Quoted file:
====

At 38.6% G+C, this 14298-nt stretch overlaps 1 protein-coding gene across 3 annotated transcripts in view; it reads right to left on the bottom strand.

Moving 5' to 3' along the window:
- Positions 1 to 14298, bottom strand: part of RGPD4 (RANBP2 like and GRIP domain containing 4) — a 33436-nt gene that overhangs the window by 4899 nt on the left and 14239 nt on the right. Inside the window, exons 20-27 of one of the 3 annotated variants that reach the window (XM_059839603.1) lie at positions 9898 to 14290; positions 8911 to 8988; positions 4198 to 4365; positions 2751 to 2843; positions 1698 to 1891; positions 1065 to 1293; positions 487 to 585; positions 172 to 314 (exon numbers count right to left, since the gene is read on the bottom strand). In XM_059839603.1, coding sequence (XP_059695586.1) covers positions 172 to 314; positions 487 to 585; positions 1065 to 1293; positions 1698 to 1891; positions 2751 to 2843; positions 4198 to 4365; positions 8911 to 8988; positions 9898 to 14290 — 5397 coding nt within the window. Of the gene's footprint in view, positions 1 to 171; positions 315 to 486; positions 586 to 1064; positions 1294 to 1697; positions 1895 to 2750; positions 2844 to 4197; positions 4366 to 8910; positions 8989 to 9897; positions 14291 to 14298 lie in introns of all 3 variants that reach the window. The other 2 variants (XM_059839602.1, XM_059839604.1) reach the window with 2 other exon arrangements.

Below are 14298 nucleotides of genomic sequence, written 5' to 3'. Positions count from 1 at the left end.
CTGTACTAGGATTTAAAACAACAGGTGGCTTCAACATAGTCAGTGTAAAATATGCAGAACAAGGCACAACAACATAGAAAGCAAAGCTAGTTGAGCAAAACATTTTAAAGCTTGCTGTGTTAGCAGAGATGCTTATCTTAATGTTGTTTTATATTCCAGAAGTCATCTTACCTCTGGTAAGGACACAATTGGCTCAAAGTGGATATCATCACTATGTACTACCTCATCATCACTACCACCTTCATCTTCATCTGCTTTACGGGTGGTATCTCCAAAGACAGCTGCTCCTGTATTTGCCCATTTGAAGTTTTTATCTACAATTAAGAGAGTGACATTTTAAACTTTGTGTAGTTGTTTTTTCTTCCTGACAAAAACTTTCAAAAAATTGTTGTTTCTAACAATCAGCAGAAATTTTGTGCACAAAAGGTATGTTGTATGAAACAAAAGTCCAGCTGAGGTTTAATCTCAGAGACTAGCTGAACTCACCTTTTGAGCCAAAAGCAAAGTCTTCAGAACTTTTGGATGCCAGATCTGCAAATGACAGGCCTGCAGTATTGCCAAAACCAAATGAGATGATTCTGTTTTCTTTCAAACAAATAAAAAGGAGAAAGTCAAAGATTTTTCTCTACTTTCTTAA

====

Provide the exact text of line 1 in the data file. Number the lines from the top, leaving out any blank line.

At 38.6% G+C, this 14298-nt stretch overlaps 1 protein-coding gene across 3 annotated transcripts in view; it reads right to left on the bottom strand.